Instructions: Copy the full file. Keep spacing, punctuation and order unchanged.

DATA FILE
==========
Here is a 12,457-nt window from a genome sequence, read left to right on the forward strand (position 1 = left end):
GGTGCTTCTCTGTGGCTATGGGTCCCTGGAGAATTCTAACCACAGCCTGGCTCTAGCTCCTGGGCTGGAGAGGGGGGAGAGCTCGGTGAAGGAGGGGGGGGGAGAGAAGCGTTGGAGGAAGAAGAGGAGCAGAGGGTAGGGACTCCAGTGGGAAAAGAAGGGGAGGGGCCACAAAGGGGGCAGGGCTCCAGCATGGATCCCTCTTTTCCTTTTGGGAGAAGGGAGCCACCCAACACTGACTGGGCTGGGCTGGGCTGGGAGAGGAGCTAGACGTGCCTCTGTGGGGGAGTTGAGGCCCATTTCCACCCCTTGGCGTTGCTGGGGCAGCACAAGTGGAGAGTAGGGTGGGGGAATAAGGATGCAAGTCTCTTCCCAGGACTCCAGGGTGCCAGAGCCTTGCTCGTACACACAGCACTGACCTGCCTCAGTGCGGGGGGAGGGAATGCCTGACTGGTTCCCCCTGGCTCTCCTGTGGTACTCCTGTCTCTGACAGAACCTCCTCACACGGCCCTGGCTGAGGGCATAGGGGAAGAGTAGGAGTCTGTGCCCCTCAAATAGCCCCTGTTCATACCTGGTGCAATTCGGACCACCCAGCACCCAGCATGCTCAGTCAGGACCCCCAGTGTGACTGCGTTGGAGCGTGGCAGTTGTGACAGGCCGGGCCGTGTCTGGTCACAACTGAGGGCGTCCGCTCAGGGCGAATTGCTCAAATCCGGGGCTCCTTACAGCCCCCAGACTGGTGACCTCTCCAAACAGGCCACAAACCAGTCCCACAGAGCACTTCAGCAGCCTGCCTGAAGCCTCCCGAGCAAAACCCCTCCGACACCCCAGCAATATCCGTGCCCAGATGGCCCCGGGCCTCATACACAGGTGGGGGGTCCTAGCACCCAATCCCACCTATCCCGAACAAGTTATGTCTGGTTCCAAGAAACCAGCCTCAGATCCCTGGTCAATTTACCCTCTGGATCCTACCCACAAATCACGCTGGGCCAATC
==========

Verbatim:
Here is a 12,457-nt window from a genome sequence, read left to right on the forward strand (position 1 = left end):
GGTGCTTCTCTGTGGCTATGGGTCCCTGGAGAATTCTAACCACAGCCTGGCTCTAGCTCCTGGGCTGGAGAGGGGGGAGAGCTCGGTGAAGGAGGGGGGGGGAGAGAAGCGTTGGAGGAAGAAGAGGAGCAGAGGGTAGGGACTCCAGTGGGAAAAGAAGGGGAGGGGCCACAAAGGGGGCAGGGCTCCAGCATGGATCCCTCTTTTCCTTTTGGGAGAAGGGAGCCACCCAACACTGACTGGGCTGGGCTGGGCTGGGAGAGGAGCTAGACGTGCCTCTGTGGGGGAGTTGAGGCCCATTTCCACCCCTTGGCGTTGCTGGGGCAGCACAAGTGGAGAGTAGGGTGGGGGAATAAGGATGCAAGTCTCTTCCCAGGACTCCAGGGTGCCAGAGCCTTGCTCGTACACACAGCACTGACCTGCCTCAGTGCGGGGGGAGGGAATGCCTGACTGGTTCCCCCTGGCTCTCCTGTGGTACTCCTGTCTCTGACAGAACCTCCTCACACGGCCCTGGCTGAGGGCATAGGGGAAGAGTAGGAGTCTGTGCCCCTCAAATAGCCCCTGTTCATACCTGGTGCAATTCGGACCACCCAGCACCCAGCATGCTCAGTCAGGACCCCCAGTGTGACTGCGTTGGAGCGTGGCAGTTGTGACAGGCCGGGCCGTGTCTGGTCACAACTGAGGGCGTCCGCTCAGGGCGAATTGCTCAAATCCGGGGCTCCTTACAGCCCCCAGACTGGTGACCTCTCCAAACAGGCCACAAACCAGTCCCACAGAGCACTTCAGCAGCCTGCCTGAAGCCTCCCGAGCAAAACCCCTCCGACACCCCAGCAATATCCGTGCCCAGATGGCCCCGGGCCTCATACACAGGTGGGGGGTCCTAGCACCCAATCCCACCTATCCCGAACAAGTTATGTCTGGTTCCAAGAAACCAGCCTCAGATCCCTGGTCAATTTACCCTCTGGATCCTACCCACAAATCACGCTGGGCCAATC